Tufted Puffin (Fratercula cirrhata)
A parent tufted puffin is able to arrange and carry up to a dozen small fish head-to-tail in its bill. They may be able to accomplish this feat with adaptations in their bills that allow them to line up the fish. How they arrange the fishes is unclear because no one has been able to observe them underwater long enough!
During breeding season, this spectacular bird is easily recognized by its black body, orange legs, huge orange and yellow bill, white face and the yellow ear tufts that give it its common name. The males and females are similar in colour and size. At just under 1 kg and up to 40 cm in length, it is larger than its relative, the horned puffin. In the winter, it is less remarkable in appearance. The outer plates of the bill drop off, leaving a small, dark-orange tipped bill. Its face darkens leaving a pale line over the eye and the body fades to dark grey.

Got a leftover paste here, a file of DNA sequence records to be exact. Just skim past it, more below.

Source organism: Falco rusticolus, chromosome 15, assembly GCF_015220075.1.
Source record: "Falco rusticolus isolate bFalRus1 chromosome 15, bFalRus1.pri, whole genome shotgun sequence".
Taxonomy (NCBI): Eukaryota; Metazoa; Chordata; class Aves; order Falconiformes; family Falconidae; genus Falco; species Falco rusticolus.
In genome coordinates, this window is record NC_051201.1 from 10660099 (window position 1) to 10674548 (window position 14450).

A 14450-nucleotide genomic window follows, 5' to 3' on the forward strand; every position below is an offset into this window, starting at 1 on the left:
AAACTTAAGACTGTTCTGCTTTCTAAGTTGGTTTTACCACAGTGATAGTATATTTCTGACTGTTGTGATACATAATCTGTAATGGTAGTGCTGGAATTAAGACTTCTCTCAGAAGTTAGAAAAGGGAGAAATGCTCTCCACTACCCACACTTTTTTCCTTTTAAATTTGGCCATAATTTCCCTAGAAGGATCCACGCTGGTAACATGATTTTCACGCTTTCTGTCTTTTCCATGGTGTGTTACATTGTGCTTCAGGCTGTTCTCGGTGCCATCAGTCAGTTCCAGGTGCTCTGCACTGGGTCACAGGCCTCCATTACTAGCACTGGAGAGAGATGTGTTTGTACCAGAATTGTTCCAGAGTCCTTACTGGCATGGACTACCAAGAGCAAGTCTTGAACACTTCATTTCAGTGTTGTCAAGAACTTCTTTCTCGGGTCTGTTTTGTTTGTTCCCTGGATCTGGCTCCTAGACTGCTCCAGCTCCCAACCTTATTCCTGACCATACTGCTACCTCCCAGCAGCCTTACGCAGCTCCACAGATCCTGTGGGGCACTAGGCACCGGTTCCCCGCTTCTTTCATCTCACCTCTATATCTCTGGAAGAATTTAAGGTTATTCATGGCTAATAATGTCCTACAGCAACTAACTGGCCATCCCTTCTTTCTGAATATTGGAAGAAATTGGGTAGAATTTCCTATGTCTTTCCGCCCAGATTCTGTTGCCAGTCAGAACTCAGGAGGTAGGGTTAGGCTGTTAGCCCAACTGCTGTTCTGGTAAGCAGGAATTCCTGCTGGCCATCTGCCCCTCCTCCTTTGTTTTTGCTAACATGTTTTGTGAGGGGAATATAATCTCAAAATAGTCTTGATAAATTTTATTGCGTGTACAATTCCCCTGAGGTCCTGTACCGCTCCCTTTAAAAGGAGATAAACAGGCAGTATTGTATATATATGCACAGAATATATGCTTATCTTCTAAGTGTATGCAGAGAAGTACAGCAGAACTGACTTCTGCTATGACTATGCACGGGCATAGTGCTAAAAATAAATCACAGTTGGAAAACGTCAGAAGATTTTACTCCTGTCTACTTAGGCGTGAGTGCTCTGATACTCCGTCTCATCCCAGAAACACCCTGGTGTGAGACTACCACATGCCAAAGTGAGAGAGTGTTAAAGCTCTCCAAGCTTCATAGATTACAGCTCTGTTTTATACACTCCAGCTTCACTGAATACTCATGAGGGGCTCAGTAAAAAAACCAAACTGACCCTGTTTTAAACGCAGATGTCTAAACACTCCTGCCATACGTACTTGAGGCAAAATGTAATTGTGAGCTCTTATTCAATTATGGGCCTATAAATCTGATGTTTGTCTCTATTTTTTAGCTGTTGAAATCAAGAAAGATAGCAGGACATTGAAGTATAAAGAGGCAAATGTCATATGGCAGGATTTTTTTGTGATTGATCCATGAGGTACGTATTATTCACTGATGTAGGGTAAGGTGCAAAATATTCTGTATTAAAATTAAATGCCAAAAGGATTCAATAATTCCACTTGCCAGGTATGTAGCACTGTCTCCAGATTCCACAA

Of all the alcids, the tufted puffin's distribution extends furthest out to sea. This bird can be found roaming the Pacific Ocean from British Columbia to Japan and from Alaska to California!
The skins and tufts of these birds were once used by natives of the Aleutian Islands in Alaska for clothing and ornamental work.
Breeding in colonies on coastal islands, the tufted puffin uses natural crevices or burrows and piles them with leaves and grass. Only one egg is laid which is incubated by both parents. Fledging occurs after 47 days, when the independent chick flutters or walks to sea just after dark. There, it will remain for 2 years, roaming the expanses of the northern Pacific Ocean, before returning to shore to breed.
Diet depends on the locality, but in the more northern regions, the most important foods are capelins, sand lances, and squid. Further south, anchovies, herring and smelts are also important, although sand lances remain a staple.